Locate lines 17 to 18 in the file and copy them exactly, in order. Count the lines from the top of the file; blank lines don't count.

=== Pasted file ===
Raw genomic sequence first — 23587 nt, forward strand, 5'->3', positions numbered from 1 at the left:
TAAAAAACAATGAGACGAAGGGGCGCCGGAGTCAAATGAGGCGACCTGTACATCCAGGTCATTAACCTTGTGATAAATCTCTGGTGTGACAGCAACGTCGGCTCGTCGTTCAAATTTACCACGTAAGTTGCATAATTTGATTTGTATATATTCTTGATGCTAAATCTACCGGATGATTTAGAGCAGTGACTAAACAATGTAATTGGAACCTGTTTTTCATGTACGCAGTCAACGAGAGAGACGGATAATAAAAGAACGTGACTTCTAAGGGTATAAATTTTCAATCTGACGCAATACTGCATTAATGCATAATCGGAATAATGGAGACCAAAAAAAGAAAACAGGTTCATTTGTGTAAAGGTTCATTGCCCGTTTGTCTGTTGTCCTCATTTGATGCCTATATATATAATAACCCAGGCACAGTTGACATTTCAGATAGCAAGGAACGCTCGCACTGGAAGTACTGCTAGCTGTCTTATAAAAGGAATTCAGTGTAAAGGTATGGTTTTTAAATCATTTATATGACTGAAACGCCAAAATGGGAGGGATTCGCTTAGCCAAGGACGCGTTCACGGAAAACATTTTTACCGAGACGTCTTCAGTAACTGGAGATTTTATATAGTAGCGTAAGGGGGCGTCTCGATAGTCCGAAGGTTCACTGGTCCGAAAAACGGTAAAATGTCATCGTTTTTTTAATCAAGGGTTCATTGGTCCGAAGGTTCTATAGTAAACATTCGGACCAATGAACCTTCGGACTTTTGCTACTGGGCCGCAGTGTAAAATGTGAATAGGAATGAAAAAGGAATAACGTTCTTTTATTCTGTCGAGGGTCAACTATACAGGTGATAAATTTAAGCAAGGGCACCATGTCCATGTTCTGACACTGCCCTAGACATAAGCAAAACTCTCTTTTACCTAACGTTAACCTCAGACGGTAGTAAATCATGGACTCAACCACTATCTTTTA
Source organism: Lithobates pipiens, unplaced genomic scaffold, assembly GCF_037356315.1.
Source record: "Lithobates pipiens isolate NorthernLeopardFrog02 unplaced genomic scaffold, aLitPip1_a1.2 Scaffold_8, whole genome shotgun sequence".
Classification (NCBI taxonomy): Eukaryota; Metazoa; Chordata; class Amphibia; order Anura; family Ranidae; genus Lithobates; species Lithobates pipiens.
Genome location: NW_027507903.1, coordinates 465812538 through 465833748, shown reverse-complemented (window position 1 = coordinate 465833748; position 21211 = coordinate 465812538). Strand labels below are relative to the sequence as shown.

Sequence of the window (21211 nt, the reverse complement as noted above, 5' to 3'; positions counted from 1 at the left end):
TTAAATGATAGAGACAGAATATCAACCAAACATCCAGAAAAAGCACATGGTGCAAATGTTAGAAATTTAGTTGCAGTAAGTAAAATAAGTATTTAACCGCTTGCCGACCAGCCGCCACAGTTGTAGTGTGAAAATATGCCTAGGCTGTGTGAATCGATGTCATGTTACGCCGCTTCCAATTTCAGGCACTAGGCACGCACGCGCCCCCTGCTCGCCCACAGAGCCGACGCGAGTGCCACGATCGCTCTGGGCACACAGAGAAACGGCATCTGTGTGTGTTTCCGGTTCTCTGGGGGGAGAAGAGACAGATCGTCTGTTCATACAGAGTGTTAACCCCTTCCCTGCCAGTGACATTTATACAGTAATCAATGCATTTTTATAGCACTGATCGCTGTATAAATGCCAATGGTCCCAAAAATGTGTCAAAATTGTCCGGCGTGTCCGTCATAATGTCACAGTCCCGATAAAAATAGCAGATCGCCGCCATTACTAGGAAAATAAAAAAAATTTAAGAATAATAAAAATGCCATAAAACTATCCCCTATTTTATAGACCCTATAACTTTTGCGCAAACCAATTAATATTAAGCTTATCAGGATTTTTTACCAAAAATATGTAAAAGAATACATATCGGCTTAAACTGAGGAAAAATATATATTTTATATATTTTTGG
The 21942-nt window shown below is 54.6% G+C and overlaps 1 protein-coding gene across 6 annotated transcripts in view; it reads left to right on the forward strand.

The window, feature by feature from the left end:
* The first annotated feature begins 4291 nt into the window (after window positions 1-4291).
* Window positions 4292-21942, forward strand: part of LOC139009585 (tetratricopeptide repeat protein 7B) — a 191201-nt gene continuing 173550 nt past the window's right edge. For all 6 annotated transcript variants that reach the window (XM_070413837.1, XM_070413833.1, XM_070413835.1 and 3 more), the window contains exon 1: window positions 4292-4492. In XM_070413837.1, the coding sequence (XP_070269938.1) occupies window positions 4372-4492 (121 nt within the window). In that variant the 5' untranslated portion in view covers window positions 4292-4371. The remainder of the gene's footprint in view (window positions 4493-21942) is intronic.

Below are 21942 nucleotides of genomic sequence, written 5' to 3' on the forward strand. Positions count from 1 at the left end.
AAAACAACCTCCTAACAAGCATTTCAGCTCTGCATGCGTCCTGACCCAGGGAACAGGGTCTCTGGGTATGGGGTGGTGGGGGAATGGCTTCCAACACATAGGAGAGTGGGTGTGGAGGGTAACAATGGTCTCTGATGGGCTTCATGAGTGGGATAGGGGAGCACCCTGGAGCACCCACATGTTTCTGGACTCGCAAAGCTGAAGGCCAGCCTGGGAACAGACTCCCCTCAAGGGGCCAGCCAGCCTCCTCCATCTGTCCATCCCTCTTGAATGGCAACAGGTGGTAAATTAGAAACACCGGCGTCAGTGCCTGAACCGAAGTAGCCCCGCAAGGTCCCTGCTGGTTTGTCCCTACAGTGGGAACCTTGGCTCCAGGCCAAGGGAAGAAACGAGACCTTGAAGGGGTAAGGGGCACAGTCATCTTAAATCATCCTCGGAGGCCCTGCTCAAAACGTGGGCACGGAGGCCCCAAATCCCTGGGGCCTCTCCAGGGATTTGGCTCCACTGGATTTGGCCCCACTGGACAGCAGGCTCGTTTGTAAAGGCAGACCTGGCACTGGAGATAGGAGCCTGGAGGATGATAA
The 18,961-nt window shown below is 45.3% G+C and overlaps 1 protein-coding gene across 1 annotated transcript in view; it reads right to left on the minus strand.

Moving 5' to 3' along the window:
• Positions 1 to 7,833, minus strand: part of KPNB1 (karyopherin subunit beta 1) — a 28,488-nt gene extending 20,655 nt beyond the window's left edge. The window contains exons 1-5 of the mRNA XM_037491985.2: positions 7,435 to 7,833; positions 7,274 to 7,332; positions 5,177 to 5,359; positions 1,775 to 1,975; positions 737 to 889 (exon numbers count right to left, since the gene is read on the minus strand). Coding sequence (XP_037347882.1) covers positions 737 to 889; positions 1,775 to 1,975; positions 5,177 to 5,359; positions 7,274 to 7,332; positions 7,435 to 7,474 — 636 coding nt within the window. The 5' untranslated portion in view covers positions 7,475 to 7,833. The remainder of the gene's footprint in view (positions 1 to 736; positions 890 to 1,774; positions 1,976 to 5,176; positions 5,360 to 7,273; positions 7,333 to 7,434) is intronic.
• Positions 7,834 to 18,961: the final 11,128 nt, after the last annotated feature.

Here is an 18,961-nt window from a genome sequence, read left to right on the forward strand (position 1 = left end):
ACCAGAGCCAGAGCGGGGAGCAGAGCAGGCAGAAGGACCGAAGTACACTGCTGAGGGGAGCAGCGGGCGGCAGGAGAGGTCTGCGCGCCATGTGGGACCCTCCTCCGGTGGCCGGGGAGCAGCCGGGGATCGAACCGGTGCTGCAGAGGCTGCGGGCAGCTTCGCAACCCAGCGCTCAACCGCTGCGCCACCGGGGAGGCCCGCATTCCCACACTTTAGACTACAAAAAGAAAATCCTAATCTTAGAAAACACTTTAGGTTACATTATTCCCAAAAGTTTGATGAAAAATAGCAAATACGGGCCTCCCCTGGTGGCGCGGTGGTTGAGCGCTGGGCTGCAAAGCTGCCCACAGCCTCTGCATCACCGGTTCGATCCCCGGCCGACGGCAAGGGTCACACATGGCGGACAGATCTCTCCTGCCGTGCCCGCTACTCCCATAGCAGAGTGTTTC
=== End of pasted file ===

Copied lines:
• Positions 1 to 7,833, minus strand: part of KPNB1 (karyopherin subunit beta 1) — a 28,488-nt gene extending 20,655 nt beyond the window's left edge. The window contains exons 1-5 of the mRNA XM_037491985.2: positions 7,435 to 7,833; positions 7,274 to 7,332; positions 5,177 to 5,359; positions 1,775 to 1,975; positions 737 to 889 (exon numbers count right to left, since the gene is read on the minus strand). Coding sequence (XP_037347882.1) covers positions 737 to 889; positions 1,775 to 1,975; positions 5,177 to 5,359; positions 7,274 to 7,332; positions 7,435 to 7,474 — 636 coding nt within the window. The 5' untranslated portion in view covers positions 7,475 to 7,833. The remainder of the gene's footprint in view (positions 1 to 736; positions 890 to 1,774; positions 1,976 to 5,176; positions 5,360 to 7,273; positions 7,333 to 7,434) is intronic.
• Positions 7,834 to 18,961: the final 11,128 nt, after the last annotated feature.